My last post was distracted by my new shiny birthday tattoo, but in addition to those celebrations, on the night of my birthday, a gang of us decided to scower Shanghai and see could we find something with a bit of sparkle (I use that term metaphorically, because as those of you who have visited Shanghai know, the abundance of LED lights on every damn surface means physical sparkle is hard to escape). We were searching for somewhere that may offer us a melody, rather than the usual din of Chinese DJs mixing their one track into (or rather over) English songs. This wonderful trick means you have ten seconds of bliss whilst you enjoy the nostalgia the inevitably outdated track brings, before this feeling is quickly replaced with disappointment and irritation as the DJ mixes what he considers to be a “fashion” (a word Chinese people often use to describe anything cool) beat.
On that note, I got it into my wee birthday girl heart that I wished to find somewhere I could bop to some old school hip hop (or something that would make me feel equally cool and down with the youth and distract me from considering whether 24 means I have finally hit my mid twenties). Ironically to be down with the Chinese youth I’d need to be listening to some heart warming ballads. Celine Dion’s ‘My Heart Will Go On’ (Titanic song) is a particular favourite amongst Chinese teenagers… culture shock wha?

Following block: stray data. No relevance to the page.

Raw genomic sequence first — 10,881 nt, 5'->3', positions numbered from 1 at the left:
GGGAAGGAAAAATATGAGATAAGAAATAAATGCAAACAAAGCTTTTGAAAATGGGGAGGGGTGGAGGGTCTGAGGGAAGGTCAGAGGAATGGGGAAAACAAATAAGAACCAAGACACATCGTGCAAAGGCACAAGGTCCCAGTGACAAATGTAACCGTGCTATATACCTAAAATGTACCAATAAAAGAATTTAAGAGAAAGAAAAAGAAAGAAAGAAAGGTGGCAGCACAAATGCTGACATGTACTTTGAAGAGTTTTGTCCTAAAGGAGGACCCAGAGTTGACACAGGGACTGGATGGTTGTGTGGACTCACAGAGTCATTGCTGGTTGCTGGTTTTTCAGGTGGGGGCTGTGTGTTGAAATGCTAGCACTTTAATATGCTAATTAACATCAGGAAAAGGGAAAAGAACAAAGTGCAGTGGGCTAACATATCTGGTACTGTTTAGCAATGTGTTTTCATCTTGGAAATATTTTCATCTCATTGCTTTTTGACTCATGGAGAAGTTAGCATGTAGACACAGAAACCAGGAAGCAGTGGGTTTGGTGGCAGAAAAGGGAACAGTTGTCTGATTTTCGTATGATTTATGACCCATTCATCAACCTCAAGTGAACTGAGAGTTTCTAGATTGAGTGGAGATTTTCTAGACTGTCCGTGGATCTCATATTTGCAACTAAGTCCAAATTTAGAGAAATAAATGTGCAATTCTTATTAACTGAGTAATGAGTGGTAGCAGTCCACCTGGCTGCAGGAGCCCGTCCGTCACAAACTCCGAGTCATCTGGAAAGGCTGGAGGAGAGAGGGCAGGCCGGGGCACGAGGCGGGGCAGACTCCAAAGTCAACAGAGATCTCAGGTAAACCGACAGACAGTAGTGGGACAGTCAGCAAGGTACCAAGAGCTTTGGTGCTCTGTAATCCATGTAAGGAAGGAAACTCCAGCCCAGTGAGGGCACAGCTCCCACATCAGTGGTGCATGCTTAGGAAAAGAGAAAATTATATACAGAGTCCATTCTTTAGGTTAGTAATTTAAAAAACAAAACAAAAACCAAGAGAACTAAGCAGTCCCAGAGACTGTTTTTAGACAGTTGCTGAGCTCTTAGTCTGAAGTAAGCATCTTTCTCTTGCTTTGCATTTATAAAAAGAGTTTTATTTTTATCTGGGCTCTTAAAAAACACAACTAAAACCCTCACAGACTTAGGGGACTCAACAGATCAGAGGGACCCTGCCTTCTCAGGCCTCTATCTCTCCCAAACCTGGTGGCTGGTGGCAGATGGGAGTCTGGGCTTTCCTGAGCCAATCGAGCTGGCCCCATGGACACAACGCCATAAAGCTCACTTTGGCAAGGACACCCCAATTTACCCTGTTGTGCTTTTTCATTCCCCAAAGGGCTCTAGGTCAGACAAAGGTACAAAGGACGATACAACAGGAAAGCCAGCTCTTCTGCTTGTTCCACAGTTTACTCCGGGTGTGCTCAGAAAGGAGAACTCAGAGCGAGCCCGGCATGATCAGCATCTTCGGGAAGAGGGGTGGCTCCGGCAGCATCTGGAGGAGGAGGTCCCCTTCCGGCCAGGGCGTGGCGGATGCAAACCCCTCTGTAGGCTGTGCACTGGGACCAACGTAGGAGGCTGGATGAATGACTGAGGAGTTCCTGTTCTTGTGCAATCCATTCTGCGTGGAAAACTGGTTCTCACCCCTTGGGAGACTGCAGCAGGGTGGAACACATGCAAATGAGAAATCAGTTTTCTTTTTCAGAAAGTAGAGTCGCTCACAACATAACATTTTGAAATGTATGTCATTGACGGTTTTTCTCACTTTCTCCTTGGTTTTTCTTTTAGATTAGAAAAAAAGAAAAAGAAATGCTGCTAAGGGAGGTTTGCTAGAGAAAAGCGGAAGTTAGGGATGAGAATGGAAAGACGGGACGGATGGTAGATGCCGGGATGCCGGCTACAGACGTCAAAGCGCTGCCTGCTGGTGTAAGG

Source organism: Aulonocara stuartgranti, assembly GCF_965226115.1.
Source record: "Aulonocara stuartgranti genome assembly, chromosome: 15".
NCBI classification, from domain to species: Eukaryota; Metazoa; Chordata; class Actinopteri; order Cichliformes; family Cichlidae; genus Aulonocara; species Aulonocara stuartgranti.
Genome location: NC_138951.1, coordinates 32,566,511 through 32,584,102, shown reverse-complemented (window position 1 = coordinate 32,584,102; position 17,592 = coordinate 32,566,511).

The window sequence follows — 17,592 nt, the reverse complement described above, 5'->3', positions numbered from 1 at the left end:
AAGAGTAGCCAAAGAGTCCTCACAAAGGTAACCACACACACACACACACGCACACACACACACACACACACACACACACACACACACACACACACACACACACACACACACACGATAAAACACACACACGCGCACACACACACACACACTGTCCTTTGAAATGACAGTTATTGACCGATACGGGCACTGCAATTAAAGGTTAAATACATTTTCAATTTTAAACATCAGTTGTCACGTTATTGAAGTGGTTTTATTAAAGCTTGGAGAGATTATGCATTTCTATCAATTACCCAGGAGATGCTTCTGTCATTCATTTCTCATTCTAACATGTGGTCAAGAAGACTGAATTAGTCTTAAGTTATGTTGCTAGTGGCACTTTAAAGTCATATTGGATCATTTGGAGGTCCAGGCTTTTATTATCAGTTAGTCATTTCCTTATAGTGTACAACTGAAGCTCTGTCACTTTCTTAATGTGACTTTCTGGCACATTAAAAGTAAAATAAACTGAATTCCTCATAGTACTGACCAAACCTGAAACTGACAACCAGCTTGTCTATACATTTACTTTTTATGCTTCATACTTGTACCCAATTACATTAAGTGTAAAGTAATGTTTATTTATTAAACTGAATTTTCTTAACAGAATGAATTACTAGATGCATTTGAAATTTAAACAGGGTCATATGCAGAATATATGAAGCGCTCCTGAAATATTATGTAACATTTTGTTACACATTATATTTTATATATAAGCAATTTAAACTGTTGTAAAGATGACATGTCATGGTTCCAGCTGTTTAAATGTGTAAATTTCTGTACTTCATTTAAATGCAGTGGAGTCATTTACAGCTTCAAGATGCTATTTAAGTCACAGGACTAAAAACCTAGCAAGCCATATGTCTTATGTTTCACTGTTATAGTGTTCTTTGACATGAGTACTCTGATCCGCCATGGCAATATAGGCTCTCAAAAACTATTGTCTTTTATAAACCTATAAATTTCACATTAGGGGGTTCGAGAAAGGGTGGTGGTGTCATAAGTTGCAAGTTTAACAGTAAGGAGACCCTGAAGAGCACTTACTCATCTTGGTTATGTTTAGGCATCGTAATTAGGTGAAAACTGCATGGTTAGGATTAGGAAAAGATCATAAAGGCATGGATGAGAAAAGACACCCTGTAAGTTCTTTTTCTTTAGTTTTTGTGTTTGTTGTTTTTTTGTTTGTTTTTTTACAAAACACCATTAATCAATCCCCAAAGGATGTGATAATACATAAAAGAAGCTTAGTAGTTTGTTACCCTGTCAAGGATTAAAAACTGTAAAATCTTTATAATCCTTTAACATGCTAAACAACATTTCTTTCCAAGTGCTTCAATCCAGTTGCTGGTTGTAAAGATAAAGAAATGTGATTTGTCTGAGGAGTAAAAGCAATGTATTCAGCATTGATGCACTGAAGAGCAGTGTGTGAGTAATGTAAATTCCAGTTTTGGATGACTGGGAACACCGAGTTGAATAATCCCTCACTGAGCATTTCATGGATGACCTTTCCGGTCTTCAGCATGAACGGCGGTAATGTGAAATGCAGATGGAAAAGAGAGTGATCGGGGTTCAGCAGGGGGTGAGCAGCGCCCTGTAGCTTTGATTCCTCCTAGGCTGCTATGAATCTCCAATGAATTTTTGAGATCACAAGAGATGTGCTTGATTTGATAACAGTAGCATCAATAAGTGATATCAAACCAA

I did some research online and discovered that my hip hop dreams wouldn’t be fulfilled this time, due to the hip hop kids apparently making their appearances on Wednesday nights, and this year my birthday was to be a Monday (“Monday’s child is fair of face”… which according to my internet search means attractive, so it’s not all downhill at 24 lads). Further research found that there was to be a salsa night held on the Monday, so since none of us have a rhythm in our hips to shake between us, we thought we’d give it a go, although I wasn’t gonna use any birthday wishes hoping for it to be any good. In a country where the men are perhaps even worse movers than Irish ones (who have seen pull out all sorts of moves, including fist pumping); Salsa and China seemed like a combination doomed to fail.
Despite that, as we descended the stairs into the smoky basement and were met halfway by the sound of a live banging drum, accompanied by guitar, keyboard and unidentifiable South American instrument, I felt a dramatic surge in hormones. The place was packed, which in a country of one billion is likely enough. But the next sight was far less likely in China- people were dancing, rhythmically, effortlessly (and quite erotically I might add). I felt a slight lump rise in my throat and my brain began matching scenes from Dirty Dancing; and there I was, a bashful pre cosmetic surgery Jennifer Grey, wondering why I didn’t have a watermelon.
Before long a middle aged South American man with a beer belly approached one of our gang and was keen to teach her some basic steps. The rest of us watched eagerly, wishing we too could have a dance lesson. Beer belly or not, this man had rhythm, something none of us could afford to pass up. The rest of us watched the band with odd jealous glance towards the lucky one who was still being flung around by man in the wife beater.